Teaching Multiple Levels

As a #deptof1, I teach high school Spanish 1, 2, 3, 4, and Heritage Spanish 1 & 2. People tend to gasp in horror when I say that, but truth-be-told I love that my tiny school offers so many pathways and levels for students, and there isn’t a class on that list that I’d be happy to give up. (And also I started out teaching elementary where I had 24 classes across 6 different grade levels sooooo it’s all relative.)

That’s not to say that it isn’t a lot of work to have multiple preps a day. We are on a 4-blocks per day semester schedule, so I only have 3 of those 6 classes per semester, but it can be overwhelming to teach a different level every period. So here is the advice I wish I had when I increased from one prep a day to three…

Build from the base

Use the same topic and even resource(s) that you teach to all levels at the same time. Start with a base that is comprehensible to your lowest level, and then build from that base for your other levels. I like to choose a highly comprehensible novel that has deep themes and topics, like Felipe Alou by Carol Gaab or Escape Cubano by Mira Canion. For example, my L2 learners in Spanish 2 and my Heritage learners in Heritage Spanish 1 both read Felipe Alou. With my Spanish 2 students I use a lot of the activities in the Teacher’s Guide and I focus a lot on going slow with the book itself and ensuring that students comprehend the text. With my Heritage learners I pull in lots of authentic resources related to baseball and the Dominican Republic, and we use the book as a way to draw comparisons to other resources that provide them more of a challenge to meet their level. At the end of the unit, we ALL visit our minor league baseball team’s English class and my Heritage learners shine as the most fluent bilinguals of the groups while all kids and players share, learn, and use their language skills.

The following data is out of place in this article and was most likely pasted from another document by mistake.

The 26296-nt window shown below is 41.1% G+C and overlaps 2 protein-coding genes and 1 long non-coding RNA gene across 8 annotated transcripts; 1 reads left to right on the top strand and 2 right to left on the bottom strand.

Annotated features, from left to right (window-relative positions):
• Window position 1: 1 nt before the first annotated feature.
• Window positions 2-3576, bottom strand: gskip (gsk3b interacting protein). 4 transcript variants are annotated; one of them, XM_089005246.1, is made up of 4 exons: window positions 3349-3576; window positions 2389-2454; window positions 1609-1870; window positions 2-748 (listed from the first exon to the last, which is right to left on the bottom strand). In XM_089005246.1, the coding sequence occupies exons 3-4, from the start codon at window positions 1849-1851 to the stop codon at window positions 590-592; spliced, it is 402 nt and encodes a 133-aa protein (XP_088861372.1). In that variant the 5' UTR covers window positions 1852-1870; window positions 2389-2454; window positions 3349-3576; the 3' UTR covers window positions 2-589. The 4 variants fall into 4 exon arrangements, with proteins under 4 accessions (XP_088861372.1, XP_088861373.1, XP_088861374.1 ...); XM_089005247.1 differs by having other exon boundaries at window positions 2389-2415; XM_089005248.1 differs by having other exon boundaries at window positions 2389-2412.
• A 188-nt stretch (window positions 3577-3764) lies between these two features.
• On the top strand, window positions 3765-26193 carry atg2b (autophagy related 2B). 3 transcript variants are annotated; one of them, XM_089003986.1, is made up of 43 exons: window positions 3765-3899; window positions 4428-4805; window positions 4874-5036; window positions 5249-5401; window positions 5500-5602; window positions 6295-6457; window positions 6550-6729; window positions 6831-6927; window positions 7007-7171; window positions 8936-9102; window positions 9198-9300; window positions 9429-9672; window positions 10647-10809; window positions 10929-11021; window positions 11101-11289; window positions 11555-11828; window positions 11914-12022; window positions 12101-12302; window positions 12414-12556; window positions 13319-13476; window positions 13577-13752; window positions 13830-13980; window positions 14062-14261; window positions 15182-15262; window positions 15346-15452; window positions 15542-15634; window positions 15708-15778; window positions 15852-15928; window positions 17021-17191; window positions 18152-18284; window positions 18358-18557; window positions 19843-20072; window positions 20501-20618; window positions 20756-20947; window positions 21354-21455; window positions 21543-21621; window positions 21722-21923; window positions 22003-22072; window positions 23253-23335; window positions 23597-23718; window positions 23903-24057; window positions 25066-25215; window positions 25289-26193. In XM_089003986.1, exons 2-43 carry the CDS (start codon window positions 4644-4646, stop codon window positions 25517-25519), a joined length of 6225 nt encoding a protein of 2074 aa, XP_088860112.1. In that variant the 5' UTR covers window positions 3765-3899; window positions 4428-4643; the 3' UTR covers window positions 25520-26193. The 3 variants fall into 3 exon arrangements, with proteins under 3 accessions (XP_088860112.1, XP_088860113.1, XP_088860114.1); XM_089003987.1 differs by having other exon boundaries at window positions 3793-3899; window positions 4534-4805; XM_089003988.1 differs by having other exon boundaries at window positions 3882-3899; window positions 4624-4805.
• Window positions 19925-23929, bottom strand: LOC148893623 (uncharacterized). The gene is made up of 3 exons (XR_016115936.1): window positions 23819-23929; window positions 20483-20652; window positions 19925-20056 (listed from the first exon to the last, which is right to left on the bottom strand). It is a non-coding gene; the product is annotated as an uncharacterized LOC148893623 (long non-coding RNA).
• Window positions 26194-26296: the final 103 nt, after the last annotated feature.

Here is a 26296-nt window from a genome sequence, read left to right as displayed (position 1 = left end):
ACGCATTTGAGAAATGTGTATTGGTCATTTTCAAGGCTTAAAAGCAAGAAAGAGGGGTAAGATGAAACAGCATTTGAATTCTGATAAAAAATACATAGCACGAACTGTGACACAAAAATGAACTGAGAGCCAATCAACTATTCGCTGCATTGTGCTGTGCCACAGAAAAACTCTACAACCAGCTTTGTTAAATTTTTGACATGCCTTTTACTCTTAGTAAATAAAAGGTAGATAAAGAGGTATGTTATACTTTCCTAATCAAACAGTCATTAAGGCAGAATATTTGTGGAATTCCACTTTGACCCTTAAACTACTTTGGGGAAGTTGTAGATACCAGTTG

Not into novels? Try teaching seasonal topics like Día de los Muertos or El Sorteo de Navidad to multiple levels at once. Again I’d encourage you to find an anchor resource, such as a comprehensible reading or video. Or how about a MovieTalk? Using the same video you can focus on changing your own language to narrate and shift expectations on how students interact with the video depending on level! I really like The Present and The Smoke Seller.

Create a cycle

But wait…if you’re teaching the “same thing” to every level…what happens when those Level 1s become Level 2s?! This is the part where some long-term planning up front is required – but well worth the outcome. You need to get on a unit cycle that works for you. At my school I am lucky to get students in back-to-back semesters, so much of my cycling is seasonal: I always teach about Día de los Muertos in the fall, and I always teach about quinceañeras in the spring. Then obviously I may tweak things for my Spanish 3-4. I’ve heard of other teachers doing a 3-year cycle of topics.

Grow over time

I see a disturbing trend when it comes to teachers that are overwhelmed. In the name of constantly trying to improve and grow, we often hear big ideas and want to implement them right away – starting from scratch. However, quality instruction and curriculum takes time to develop, and you can’t actually grow if you are constantly starting over. This is true no matter what level you teach, but particularly when teaching multiple levels it’s important to not try and change too many things at once. That doesn’t mean that you need to keep units that aren’t serving your students (lookin’ at you isolated grammar topics), but try to consider how you can make an existing unit better before you start over. That unit where I teach Felipe Alou certainly didn’t start out culminating with a beautiful bilingual field trip, but every year I’ve added more connections and have made it better for all of my levels.

I hope you find this advice helpful for teaching multiple levels at once. What other tips might you add? What questions do you have? Share in the comments or contact me on Twitter @MaestraOTM!

 

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